Use the RegEx tool to remove non-word characters from the text string words (such as periods, commas, etc.) so that we can do a double-check on the FindString by using a length test. This will prevent the FindString function from returning a match of the keyword 'know' to the text string 'knowledge'.
Match words using the Formula tool and the FindString function in conjunction with comparing the length of the keywords to the text string words.
In the final section of the workflow, we will complete the steps of:
Summarizing the counts of each keyword to each Record ID of the text strings.
Joining back in the original text strings.
Sorting the data back to its original state.
Transposing the data in order to perform a cross-tab count of the keywords.
Performing a final summary count of the keywords.
Things to consider:
Your text strings might contain non-word characters not accounted for in the RegEx in this example. Make adjustments to the RegEx as appropriate.
The workflow results can be used to make a Word Cloud
As with almost anything Alteryx, there is more than one way to do things. Try some variations and post anything you think is worthwhile!
Be sure to first understand that different people/organizations all have different definitions on what they mean by rounding. Once you are clear on what you need, you can use Alteryx to round your numbers.
Divided by the place you want to round to, use CEIL to round up, then multiply back by the place:
324 to 400
CEIL([Number] / 100) * 100
Ceiling and floor just go to the nearest integer. The ROUND(x, multiple) function will allow you to specify the level of precision on which to round, very similar to Excel. But you can't specify the direction, so in your example, if your did ROUND(3425.123,1000) it would return 3000.
Example 3: Please see the attached v10.0 workflow which is more dynamic.
The text input identifies the mapping for the conversion joined with length of source input - then an expression is applied in the Formula Tool.
T he final output.
More on rounding.
How to: Create a new date field based on a formula?
For example, let's say I want to calculate one month prior to an existing date. i.e. 6/1/15, month prior is 5/1/15.
To do this, I'll add a Formula tool to the canvas, connect it to your data stream, and use the DateTimeAdd() function.
DateTimeAdd([Date], -1, 'month')
How do I pass a parameter/constant in a workflow?
You can use a workflow constant to pass a parameter. Click on the Workflow - Configuration - Workflow tab. Click the + button to add a new User type constant, and give your constant a name and value!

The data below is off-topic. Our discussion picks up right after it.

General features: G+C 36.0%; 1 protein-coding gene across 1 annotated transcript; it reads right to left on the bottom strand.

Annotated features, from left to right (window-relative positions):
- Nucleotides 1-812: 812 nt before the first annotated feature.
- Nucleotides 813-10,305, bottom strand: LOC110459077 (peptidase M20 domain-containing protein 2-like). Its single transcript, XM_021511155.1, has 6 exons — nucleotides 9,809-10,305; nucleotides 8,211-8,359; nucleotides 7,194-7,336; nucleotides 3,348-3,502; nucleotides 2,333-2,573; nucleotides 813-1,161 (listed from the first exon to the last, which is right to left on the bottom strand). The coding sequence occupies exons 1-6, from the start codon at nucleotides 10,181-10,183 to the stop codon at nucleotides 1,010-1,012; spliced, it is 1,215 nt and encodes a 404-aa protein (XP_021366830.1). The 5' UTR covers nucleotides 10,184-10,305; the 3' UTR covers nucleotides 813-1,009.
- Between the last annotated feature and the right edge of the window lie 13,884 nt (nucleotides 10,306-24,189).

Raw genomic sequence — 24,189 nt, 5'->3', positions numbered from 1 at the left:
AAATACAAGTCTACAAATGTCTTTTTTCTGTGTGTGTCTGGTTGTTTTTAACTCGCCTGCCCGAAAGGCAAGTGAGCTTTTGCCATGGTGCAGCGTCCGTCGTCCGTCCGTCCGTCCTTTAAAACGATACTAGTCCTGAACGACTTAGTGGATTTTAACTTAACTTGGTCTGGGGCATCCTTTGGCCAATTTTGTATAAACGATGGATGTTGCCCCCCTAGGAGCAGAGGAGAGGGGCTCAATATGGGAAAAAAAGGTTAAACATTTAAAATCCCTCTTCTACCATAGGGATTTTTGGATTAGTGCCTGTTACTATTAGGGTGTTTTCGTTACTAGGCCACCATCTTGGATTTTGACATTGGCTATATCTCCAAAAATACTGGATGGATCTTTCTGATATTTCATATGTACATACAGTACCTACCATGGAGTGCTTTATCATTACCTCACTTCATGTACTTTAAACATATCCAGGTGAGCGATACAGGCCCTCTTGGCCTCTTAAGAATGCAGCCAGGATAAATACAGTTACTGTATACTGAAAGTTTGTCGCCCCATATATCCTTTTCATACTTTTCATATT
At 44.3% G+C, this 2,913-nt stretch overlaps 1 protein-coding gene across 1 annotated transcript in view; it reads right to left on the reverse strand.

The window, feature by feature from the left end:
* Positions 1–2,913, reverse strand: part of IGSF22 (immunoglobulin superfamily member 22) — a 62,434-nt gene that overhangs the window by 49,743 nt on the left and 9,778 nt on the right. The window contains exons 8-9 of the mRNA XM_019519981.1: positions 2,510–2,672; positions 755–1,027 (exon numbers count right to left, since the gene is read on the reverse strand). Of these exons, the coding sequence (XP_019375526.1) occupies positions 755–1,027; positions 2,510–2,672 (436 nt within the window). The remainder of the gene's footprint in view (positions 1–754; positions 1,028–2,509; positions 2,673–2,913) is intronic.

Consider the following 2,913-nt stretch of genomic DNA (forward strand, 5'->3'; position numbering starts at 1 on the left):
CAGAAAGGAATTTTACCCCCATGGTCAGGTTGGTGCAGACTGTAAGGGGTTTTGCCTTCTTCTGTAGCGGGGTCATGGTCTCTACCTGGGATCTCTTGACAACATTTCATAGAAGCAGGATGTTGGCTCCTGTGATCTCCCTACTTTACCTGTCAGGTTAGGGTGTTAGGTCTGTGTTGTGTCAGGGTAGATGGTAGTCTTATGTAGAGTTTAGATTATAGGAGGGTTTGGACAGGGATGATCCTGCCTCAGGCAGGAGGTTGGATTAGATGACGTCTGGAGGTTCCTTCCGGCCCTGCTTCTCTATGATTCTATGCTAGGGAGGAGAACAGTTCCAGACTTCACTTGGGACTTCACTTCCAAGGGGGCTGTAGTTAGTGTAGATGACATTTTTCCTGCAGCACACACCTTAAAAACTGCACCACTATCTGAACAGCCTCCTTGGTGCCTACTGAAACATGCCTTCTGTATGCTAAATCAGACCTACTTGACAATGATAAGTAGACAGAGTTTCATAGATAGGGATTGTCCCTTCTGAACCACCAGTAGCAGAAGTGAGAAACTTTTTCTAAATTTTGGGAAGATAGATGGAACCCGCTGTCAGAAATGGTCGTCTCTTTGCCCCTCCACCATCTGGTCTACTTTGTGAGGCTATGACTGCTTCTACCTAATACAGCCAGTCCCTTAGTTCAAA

It is quite common to hardcode values (‘constants’) in workflows using any of the following ways:
Text input tool
Variables within formula tool
Hardcode the values within formula/any other transformation tools
If the values are hardcoded within tools, especially in very large or complex workflows, maintenance can be difficult. The ‘constants’ property allows us to define all static variables in one place, so that they are accessible throughout the entire workflow.
Lookup the term "date" in community and you'll get 2,000 results. Hidden in this article are Easter eggs for the finding. Besides learning about dates, see if you can uncover the clues that I've cloaked.
When writing to Excel, have you ever had the need to populate a column with values that come from formulas referencing other cells in your data? You’ve probably noticed that when writing to either .xlsx or .xls Excel file formats that your output still appears as a string, rather than a calculated value, like the below:
Each formula cell has the proper cell references and syntax but will need to be interacted with (add or remove a space in the formula and hit enter on your keyboard) to calculate the true formula value.
When expanding on the string you’ll see there’s an apostrophe (‘) preceding the formula and you’ll need to remove each and hit enter on your keyboard for the formula to execute.
In the attached v10.1 workflow, Writing to Excel with Formulas.yxmd, we provide a sample formula expression to build formulas with basic cell indexing (using a record ID field) and the ability to write formulas that can be interpreted by Excel. This is done by leveraging the .csv file format; when excel opens this output file type it automatically recognizes the formula syntax and will interpret it as such – populating each cell with the true formula calculated value:
A must-have for any app or macro, the Error Message Tool displays a prompt to the user based on input from Interface Tools . Using any expression that evaluates to true, along with any number of user inputs from question anchor connected Interface Tools, the Error Message Tool can layer even the most involved applications with failsafes that ease a user’s experience through more robust interactions.
The Multi-Row Formula Tool functions much like the normal Formula Tool but adds the ability to reference multiple rows of data within one expression . Say, for example, someone was on the ground floor of a house and had a Formula Tool. They would only be able to talk to the people also on the ground floor. If they had a Multi-Row Formula Tool, though, they would also be able to talk to the people upstairs, in the attic, and in the basement as well.